This coffee pot represents one of the most original and successful designs found in all of eighteenth-century French silver. The spiraling channels that form the body create a sense of dynamic movement, and the spout and handle base are formed of coffee leaves and berries that elegantly reflect the intended function of the pot.
It was long believed that this coffee pot was one of six made by François-Thomas Germain as part of a large silver dinner service for the Portuguese king, José I. However, the MET’s coffee pot lacks the engraved royal Portuguese coat of arms found on the coffee pots now in Lisbon, and its lid has slightly different decoration. It’s likely this coffee pot was the first made in this design and served as the model for the six made for the Portuguese court.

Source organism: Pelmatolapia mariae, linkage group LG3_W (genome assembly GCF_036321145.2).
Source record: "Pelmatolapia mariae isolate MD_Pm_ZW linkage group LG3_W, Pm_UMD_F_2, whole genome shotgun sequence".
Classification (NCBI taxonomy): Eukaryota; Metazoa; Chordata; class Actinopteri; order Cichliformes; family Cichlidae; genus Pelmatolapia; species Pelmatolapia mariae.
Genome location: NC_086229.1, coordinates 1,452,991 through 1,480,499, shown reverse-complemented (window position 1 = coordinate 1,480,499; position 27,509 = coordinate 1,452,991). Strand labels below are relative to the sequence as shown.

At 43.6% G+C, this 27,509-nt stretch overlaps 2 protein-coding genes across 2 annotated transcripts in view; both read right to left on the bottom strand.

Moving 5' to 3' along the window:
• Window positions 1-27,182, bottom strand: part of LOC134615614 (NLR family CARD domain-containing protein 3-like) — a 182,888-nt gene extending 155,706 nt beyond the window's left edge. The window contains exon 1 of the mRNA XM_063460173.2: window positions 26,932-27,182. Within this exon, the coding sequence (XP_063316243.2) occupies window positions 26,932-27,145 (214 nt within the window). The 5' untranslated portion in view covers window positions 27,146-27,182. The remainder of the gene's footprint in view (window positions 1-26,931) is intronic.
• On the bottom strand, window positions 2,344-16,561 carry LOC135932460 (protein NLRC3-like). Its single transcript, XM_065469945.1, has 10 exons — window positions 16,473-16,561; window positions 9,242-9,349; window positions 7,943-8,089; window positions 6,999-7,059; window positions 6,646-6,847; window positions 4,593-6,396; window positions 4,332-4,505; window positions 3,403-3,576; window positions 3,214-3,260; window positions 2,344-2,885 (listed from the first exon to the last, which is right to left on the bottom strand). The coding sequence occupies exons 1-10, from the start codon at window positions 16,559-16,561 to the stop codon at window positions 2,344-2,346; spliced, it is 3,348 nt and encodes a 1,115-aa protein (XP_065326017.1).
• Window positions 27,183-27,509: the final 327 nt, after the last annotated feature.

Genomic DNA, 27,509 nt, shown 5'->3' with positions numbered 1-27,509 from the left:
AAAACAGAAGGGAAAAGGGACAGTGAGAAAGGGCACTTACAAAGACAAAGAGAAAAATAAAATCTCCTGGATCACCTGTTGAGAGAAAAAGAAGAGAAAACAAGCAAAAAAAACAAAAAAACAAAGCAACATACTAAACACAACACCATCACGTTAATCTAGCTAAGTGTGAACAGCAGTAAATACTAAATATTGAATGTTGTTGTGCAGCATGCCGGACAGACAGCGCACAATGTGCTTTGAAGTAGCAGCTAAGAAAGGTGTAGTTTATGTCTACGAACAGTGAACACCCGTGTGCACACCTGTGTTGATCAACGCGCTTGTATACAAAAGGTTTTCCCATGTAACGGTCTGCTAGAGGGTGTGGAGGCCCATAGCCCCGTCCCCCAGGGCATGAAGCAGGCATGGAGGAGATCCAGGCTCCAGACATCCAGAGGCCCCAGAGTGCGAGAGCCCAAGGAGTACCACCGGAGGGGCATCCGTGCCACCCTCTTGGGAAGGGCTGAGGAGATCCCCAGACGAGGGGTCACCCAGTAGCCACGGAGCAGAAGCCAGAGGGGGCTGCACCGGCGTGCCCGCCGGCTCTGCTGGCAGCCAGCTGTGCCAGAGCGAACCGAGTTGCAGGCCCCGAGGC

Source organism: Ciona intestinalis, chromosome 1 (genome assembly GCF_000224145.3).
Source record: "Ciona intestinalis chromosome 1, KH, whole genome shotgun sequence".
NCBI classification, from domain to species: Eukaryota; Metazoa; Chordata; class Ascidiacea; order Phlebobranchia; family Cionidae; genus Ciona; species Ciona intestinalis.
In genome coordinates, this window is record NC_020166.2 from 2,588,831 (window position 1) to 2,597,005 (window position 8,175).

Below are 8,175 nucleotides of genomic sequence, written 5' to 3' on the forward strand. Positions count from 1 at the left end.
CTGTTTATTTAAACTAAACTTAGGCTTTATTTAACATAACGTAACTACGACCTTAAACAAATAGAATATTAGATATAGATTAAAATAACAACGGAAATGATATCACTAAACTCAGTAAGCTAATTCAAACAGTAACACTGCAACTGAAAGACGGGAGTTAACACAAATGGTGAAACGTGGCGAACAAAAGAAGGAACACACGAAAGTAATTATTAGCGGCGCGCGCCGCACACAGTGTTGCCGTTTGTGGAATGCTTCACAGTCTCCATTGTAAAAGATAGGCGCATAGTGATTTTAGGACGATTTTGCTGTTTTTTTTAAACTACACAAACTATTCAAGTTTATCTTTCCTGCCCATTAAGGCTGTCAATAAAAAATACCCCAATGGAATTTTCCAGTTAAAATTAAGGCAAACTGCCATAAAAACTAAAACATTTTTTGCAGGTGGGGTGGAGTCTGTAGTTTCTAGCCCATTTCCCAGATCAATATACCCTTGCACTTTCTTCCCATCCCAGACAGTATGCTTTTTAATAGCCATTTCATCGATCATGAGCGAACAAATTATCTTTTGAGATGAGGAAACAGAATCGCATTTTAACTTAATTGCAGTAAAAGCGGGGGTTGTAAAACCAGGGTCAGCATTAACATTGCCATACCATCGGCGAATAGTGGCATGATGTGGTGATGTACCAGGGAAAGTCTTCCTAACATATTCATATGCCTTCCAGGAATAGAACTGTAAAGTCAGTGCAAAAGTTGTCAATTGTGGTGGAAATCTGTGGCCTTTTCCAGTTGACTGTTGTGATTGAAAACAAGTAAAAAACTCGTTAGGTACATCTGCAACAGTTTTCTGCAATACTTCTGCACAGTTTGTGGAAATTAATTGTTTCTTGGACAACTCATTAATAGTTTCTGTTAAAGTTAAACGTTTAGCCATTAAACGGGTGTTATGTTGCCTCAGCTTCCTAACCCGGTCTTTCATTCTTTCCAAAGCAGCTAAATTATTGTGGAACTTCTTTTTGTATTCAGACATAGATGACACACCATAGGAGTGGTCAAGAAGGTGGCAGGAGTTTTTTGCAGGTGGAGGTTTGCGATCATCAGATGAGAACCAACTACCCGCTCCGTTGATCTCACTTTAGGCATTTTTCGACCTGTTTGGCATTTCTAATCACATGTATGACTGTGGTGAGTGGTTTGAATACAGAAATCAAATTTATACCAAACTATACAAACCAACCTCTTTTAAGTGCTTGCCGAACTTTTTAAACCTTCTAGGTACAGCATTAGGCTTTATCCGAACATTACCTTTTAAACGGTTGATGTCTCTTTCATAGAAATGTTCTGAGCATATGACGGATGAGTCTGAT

Germain, son of the famous silversmith Thomas Germain, was one of the most fashionable silversmiths in Paris in the second half of the eighteenth century, and his large workshop supplied important services to the French and Russian courts, in addition to that of Portugal.
Reed Enger, "Coffee pot," in Obelisk Art History, Published March 06, 2015; last modified October 11, 2022, http://www.arthistoryproject.com/artists/francois-thomas-germain/coffeepot/.